Documents to download

The term human microbiome refers to all of the different microbes that live in and on the human body, including bacteria, viruses and fungi, as well as their genetic information. Recent developments in the field have stimulated interest across a variety of sectors, including agriculture, the marine environment and human health. As a consequence the microbiome market, fuelled by resulting commercial interest, is projected to reach a worth of up to $2.2 billion by 2025.

The human microbiome plays a key role in human health; for example it aids the digestion of food and protects from disease. It is established during infancy, but can change in response to factors such as diet, the environment and antibiotic use. Disturbances in the microbiome are linked to medical conditions such as infection with Clostridium difficile, Inflammatory Bowel Disease (IBD) and potentially to obesity.

There is potential to exploit knowledge of the microbiome to produce new treatments. Current approaches include the development of drugs, prebiotics, probiotics and faecal microbiota transplants


 POSTnotes are based on literature reviews and interviews with a range of stakeholders and are externally reviewed. POST would like to thank interviewees and peer reviewers (*) for kindly giving up their time during the preparation of this briefing including: 

Dr James Leigh (4D Pharma)

Peter Burlinson (BBSRC)*

Dr Alan Walker (University of Aberdeen)*

Professor Tariq Iqbal (University of Birmingham, Chair of Microbiome for health working group)*

Professor Peter Hawkey (University of Birmingham)*

Dr Matthew Brookes (British Society of Gastroenterology)*

Professor Julian Marchesi (University of Cardiff, Imperial College London)*

Edward Green (CHAIN Biotechnology)*

Professor John McLaughlin (CORE, University of Manchester)*

Mary Mcnamara (Department of Health and Social Care)*

Ruth Willis (Food Standards Agency)*

Dr Gordon Ford (Innovate UK)

Dr Jonathan Swann (Imperial College London)*

Dr Lesley Hoyles (Imperial College London)*

Dr David  MacIntyre (Imperial College London)*

Dr David Moyes (Kings College London)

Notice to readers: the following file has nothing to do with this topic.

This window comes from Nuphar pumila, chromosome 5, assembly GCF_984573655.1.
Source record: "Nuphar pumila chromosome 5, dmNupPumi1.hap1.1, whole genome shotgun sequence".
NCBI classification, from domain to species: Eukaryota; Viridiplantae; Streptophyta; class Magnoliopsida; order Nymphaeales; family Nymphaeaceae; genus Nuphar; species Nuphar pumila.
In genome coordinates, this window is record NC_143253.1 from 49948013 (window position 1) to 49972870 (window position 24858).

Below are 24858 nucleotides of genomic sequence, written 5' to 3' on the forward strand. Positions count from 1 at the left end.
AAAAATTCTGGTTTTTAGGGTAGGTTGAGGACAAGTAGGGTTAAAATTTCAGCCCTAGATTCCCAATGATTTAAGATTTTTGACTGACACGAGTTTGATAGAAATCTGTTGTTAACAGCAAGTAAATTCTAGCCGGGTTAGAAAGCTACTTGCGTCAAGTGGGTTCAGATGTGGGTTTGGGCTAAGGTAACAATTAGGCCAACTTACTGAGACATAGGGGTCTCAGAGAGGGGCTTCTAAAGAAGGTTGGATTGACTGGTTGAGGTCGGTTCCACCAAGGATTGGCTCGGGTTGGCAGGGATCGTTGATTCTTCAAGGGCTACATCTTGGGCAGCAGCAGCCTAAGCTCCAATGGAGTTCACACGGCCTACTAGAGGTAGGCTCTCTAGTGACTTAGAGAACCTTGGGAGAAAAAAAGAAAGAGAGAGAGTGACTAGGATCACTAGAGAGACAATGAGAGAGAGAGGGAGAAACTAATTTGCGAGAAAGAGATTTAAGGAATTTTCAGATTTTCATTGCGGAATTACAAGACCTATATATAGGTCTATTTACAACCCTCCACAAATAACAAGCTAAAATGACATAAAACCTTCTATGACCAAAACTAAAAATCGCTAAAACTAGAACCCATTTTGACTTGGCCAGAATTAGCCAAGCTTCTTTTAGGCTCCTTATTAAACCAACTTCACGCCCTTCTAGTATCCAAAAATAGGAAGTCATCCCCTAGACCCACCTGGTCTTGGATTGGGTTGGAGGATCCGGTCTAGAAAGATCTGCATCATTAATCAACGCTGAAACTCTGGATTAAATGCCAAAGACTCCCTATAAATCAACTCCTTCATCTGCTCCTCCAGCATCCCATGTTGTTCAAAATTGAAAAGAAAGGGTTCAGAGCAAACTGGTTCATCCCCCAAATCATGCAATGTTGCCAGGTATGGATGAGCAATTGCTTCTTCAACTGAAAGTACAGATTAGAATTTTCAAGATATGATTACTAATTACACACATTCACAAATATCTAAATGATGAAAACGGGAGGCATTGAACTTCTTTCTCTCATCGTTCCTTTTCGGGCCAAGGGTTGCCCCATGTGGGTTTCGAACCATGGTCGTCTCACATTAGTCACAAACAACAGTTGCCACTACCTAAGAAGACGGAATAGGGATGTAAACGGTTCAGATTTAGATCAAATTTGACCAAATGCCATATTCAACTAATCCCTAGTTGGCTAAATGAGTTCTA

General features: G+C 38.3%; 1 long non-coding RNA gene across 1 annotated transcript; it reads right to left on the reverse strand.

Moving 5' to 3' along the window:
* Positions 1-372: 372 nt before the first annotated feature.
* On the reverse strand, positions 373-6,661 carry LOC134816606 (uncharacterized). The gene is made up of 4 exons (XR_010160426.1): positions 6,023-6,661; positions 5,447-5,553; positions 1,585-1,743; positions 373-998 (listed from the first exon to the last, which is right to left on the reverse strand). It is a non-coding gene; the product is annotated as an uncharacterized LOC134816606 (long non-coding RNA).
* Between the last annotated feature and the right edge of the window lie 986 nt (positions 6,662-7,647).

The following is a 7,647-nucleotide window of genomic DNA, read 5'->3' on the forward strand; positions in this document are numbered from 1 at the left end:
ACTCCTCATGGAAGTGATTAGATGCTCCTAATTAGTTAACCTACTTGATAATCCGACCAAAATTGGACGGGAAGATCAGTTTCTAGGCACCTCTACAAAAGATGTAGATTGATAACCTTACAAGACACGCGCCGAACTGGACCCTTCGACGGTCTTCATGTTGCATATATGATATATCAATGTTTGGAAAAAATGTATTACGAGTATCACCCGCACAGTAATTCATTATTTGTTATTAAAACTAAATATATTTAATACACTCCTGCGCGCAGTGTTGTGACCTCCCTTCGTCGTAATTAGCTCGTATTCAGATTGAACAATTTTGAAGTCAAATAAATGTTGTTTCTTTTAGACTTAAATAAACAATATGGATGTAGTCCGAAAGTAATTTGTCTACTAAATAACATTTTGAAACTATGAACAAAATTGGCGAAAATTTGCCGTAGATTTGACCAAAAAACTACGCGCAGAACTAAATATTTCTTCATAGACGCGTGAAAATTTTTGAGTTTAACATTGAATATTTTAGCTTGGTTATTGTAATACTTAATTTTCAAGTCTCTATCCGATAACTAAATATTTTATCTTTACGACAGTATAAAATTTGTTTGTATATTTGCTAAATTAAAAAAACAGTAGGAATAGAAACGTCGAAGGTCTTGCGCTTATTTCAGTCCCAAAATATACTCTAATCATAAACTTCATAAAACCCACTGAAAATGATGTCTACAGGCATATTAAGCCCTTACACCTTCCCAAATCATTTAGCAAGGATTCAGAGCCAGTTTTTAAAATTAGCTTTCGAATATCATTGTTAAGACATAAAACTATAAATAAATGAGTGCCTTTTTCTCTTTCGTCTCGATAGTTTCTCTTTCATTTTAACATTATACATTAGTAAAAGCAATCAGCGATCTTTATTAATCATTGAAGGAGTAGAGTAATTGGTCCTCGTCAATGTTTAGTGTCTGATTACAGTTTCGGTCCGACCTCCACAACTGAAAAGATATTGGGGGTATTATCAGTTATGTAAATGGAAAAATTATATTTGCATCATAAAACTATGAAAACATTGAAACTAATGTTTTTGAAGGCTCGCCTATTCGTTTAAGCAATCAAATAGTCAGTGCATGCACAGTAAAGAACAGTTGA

Professor Kevin Whelan (Kings College London)*

Dr Debbie Shawcross (Kings College London)*

Dr Charles Vander Broek (Knowledge Transfer Network)

Dr Chris Jones (MHRA)*

Dr Paul Richards (Microbiology Society)*

Mike Romanos (Microbiotica)

Dr Karen Finney (MRC)

Dr Simon Goldenberg (NHS)

Paul Shercliff (NHS England)*

Dr Jamie Lorimer (University of Oxford)

Andrew Chapple (Quadram Institute)*

Dr Lindsay Hall (Quadram Institute)*

Dr Nathalie Juge (Quadram Institute)

Professor Ian Rowland (University of Reading)*

Professor Glenn Gibson (University of Reading)*

Professor Nigel Klein (University College London)

Professor Paul O’Toole (University College Cork)*

Documents to download

Related posts

  • A POSTnote on preventing zoonotic diseases will review the evidence on a One Health approach to zoonoses prevention. It will focus on the animal-environment-human interface in both wild and domestic animals, reviewing national and international policy approaches, and lessons learnt from previous epidemics. It will also summarise opportunities and challenges for the UK’s role in global health and biosecurity policy arenas post COVID-19. Provisional start date: January 2021.

  • A POSTnote on childhood obesity will summarise the latest trends in children’s diet, obesity and related health conditions and review the impacts of previous policy changes such as the tax on sugar sweetened drinks. It will also examine the factors underlying the growing gap in outcomes for children from the most and least deprived backgrounds. Provisional start date: January 2021.

  • Evolving life sciences and agricultural research approaches may have a decreasing need to access physical resources in future, such as plant seeds or viral material. Information and genetic data may be all that is required for commercial exploitation of biological resources. This POSTnote summarises the challenge this creates for international discussions on the governance of genetic resources and the possible options for addressing these.